Memory reconsolidation is a fundamental plasticity process in the brain that allows established memories to be changed or erased. However, certain boundary conditions limit the parameters under which memories can be made plastic. Strong memories do not destabilize, for instance, although why they are resilient is mostly unknown. Here, we investigated the hypothesis that specific modulatory signals shape memory formation into a state that is reconsolidation-resistant. We find that the activation of the noradrenaline-locus coeruleus system (NOR-LC) during strong fear memory encoding increases molecular mechanisms of stability at the expense of lability in the amygdala of rats. Preventing the NOR-LC from modulating strong fear encoding results in the formation of memories that can undergo reconsolidation within the amygdala and thus are vulnerable to post-reactivation interference. Thus, the memory strength boundary condition on reconsolidation is set at the time of encoding by the action of the NOR-LC.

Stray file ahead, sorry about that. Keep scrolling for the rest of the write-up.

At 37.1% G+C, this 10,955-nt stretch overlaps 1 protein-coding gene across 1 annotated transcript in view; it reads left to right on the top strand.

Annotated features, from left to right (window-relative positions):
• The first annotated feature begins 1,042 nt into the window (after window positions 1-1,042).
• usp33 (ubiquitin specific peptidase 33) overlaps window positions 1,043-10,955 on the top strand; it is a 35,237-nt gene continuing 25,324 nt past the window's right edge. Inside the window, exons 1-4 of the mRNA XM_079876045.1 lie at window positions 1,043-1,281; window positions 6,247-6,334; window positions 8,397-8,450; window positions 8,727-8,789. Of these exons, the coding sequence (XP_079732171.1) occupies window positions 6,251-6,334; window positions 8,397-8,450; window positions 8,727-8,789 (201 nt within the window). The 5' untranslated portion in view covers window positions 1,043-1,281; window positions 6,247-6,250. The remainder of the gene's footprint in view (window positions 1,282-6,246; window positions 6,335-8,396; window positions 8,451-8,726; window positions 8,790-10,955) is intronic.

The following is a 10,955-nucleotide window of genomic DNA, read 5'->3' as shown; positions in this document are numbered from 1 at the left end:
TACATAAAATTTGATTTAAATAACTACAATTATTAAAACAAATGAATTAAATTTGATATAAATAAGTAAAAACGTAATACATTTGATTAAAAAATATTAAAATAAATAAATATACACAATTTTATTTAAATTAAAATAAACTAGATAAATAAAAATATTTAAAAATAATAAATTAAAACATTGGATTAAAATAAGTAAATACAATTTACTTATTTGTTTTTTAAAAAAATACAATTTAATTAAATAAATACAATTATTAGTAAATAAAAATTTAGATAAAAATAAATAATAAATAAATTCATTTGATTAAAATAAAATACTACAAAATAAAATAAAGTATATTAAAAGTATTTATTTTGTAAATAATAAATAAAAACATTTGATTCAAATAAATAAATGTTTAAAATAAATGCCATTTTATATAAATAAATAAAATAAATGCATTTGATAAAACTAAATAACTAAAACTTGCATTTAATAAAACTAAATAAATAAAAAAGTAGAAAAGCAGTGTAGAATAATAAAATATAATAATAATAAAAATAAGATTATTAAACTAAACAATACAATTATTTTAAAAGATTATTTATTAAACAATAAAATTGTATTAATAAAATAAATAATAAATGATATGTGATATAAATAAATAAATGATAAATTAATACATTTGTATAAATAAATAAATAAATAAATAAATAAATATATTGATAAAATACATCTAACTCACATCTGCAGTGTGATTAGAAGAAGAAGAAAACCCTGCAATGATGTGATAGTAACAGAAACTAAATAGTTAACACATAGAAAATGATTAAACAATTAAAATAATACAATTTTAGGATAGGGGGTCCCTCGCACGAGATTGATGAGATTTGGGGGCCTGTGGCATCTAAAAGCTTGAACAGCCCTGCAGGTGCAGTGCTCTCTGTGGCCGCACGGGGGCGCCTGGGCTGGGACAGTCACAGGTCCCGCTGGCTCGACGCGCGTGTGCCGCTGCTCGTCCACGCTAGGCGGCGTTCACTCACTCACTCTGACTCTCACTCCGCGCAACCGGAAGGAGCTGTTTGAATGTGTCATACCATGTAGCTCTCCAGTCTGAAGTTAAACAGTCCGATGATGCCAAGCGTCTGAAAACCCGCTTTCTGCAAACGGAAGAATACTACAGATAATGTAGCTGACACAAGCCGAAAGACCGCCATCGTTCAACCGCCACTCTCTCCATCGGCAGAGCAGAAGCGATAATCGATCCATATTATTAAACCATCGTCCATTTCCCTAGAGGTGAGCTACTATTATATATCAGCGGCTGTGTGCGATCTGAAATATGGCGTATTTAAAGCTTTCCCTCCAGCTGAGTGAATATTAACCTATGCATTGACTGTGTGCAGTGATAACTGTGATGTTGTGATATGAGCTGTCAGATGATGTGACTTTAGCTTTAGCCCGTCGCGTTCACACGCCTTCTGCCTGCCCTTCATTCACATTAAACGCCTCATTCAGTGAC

- Karim Nader
- Karim Nader
The funders had no role in study design, data collection and interpretation, or the decision to submit the work for publication.
Animal experimentation: All procedures were approved by McGill's Animal Care Committee (Animal Use Protocol #2000-4512) and complied with the Canadian Council on Animal Care guidelines.
- Mihaela D Iordanova, Concordia University, Canada
© 2020, Haubrich et al.
This article is distributed under the terms of the Creative Commons Attribution License permitting unrestricted use and redistribution provided that the original author and source are credited.
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